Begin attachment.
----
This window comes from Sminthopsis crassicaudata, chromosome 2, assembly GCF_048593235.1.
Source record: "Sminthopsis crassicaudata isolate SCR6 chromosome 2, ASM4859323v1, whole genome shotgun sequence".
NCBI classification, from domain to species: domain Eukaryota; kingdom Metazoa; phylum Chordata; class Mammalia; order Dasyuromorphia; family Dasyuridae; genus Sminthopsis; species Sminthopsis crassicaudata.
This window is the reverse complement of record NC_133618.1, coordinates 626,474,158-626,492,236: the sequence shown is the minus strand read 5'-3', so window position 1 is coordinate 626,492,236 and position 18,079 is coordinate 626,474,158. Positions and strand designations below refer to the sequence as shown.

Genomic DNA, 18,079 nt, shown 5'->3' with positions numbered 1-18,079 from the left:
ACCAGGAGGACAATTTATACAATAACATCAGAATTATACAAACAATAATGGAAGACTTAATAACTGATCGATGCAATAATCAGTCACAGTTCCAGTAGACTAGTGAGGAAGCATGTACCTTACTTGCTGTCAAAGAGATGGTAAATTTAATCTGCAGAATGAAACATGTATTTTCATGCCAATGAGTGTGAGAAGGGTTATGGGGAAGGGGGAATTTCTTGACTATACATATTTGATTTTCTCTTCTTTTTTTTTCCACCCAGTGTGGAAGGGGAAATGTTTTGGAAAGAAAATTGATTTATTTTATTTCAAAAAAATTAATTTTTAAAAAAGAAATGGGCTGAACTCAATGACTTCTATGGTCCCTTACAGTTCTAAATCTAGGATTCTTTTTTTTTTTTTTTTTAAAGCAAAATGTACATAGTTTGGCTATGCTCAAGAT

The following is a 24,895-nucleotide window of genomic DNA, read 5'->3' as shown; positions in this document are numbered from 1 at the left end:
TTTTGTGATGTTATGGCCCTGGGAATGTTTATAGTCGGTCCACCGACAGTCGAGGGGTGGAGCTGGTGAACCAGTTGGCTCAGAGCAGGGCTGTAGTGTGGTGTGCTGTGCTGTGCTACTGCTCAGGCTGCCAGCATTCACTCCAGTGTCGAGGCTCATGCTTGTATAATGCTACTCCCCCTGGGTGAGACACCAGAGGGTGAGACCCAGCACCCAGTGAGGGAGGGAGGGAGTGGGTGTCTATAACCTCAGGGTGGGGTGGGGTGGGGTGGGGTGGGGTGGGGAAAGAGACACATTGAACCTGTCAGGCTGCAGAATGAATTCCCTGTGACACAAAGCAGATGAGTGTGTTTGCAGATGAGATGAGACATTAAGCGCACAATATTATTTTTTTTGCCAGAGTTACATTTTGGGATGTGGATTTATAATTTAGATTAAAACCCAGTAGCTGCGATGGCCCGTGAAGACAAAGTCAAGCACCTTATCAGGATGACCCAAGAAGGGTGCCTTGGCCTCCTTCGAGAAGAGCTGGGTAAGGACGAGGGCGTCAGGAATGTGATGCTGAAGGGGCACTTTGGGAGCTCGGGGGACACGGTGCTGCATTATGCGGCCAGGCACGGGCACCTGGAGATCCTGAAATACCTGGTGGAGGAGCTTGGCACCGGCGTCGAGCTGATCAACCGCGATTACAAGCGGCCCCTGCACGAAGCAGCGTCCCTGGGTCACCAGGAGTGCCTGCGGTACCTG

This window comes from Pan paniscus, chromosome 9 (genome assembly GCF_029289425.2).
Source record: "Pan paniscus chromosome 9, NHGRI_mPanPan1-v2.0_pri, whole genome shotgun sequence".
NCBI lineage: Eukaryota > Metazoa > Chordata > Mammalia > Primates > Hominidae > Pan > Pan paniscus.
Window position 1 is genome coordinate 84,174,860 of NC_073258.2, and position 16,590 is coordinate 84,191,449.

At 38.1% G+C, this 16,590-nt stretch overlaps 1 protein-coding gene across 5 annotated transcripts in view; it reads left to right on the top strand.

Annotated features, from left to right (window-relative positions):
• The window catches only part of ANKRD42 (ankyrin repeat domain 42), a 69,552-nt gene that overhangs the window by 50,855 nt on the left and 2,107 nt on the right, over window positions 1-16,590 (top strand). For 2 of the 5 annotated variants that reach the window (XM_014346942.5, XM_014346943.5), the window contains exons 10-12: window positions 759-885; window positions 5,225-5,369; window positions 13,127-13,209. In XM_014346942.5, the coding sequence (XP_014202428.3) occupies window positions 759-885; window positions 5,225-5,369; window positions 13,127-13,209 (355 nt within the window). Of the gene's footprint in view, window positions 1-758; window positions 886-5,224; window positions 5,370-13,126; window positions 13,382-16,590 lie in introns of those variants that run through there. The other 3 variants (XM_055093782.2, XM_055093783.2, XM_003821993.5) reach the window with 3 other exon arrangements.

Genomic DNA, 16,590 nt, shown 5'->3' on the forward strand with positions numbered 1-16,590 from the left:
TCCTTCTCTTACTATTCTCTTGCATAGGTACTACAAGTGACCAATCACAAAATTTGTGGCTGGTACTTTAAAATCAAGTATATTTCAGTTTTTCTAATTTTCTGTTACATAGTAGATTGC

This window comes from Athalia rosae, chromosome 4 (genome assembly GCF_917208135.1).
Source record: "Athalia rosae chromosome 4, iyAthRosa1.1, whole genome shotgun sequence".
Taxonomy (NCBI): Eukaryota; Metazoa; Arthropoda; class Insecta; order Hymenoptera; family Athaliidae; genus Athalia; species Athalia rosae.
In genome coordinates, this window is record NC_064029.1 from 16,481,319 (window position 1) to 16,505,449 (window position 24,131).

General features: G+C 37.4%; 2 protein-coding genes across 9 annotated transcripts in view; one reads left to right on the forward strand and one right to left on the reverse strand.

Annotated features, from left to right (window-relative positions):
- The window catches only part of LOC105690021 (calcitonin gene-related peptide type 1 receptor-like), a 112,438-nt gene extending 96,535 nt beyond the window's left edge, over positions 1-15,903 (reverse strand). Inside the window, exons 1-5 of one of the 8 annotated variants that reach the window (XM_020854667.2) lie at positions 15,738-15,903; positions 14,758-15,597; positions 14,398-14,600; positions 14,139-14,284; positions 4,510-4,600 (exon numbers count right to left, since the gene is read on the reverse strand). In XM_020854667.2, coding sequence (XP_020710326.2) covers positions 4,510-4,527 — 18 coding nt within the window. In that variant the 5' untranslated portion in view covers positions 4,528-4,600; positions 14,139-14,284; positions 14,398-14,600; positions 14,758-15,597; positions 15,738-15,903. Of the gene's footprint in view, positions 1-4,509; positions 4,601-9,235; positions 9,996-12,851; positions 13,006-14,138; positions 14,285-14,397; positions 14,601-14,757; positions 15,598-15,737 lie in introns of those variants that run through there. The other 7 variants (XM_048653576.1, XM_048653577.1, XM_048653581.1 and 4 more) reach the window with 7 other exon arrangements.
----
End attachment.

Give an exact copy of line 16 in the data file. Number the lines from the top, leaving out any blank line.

Genomic DNA, 16,590 nt, shown 5'->3' on the forward strand with positions numbered 1-16,590 from the left: